100 years ago today the Women’s Auxiliary of the Western Federation of Miners hosted a Christmas party for striking miners and their families. Organized by Anna “Big Annie” Clemenc, the party was intended to boost morale and provide Christmas festivities for the children, many of whom came from families who were struggling to get by after many months of striking. The party was in the second-floor ballroom of the Italian Hall building in Calumet, but it was attended by people of various ethnic groups, including Finnish, Croatian, and Italian to name a few. There was caroling, a Christmas tree, oranges and other hard to come by foods, candy, and a visit from Santa Claus. However, after the festivities began someone – to this day nobody knows who – yelled “Fire!” The cry of fire caused a calamitous rush for the narrow stairway down to the first floor. In the chaos people were tripping and becoming jammed on the stairs, leading to a horrific stampede. People were crushed and suffocated. By the time all had calmed down 73 people, mostly children under the age of 16, had perished in the stairwell stampede. There was no fire.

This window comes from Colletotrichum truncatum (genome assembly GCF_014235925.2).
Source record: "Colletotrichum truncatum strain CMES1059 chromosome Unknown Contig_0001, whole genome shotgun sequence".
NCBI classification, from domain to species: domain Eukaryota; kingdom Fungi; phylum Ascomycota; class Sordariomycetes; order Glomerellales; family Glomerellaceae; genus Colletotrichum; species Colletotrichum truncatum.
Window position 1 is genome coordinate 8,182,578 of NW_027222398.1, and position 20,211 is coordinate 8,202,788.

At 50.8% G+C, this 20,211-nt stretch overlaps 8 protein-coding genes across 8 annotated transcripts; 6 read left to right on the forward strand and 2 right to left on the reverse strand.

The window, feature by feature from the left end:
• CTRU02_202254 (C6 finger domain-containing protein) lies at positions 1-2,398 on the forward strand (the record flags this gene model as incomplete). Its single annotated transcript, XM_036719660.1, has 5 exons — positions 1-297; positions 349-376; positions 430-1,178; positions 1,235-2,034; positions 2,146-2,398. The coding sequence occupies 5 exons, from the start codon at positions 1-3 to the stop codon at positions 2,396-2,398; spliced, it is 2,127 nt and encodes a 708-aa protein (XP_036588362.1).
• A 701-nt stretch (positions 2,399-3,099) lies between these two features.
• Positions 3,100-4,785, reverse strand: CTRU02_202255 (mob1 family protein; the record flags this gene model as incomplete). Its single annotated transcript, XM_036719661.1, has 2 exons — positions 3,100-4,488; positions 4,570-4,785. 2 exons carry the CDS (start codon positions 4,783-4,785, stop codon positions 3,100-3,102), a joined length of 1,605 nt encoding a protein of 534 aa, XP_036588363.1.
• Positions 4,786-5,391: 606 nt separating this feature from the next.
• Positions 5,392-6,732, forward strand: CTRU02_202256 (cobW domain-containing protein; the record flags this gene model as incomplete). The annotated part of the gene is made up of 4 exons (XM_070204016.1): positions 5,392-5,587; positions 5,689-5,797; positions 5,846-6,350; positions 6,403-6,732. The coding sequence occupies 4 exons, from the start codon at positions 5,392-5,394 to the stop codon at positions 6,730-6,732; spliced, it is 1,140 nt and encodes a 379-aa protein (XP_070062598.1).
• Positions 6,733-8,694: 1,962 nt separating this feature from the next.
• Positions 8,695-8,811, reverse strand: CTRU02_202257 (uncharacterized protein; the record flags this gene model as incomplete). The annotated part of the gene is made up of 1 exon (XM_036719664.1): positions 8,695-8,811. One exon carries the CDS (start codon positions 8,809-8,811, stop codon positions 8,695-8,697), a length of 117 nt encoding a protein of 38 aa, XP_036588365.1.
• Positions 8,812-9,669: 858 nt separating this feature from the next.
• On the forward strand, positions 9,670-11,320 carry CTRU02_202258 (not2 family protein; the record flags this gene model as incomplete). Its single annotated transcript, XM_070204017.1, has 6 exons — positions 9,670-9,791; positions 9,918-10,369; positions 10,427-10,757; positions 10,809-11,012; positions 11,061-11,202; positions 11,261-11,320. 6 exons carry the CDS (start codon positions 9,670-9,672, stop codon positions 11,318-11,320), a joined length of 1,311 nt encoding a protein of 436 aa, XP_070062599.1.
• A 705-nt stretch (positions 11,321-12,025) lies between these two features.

The tragedy itself remains a focal point of the strike and still remains an event of much historical debate. The tragedy has inspired many historical texts, songs, stage performances, several documentaries, exhibits, and research. However, despite the attention paid to the tragedy, its aftermath, and its context within the strike, there is still much grief, uncertainty, and debate surrounding the Christmas party and the subsequent loss of life.
To commemorate the strike and the centennial of the tragedy the Village of Calumet will be hosting a vigil at the Italian Hall heritage site today at 3:30. 100 years later this local tragedy has not only found a way to reach into the hearts of those in the local community, but it still remains a bleak historical event of national significance as well. In an age where workers’ rights are being challenged across the country, with right-to-work legislation weakening the labor movement and workers’ struggling to fight for fair pay and healthcare, the Italian Hall tragedy can serve as a somber reminder that we should not only mourn the dead, but also fight for the living.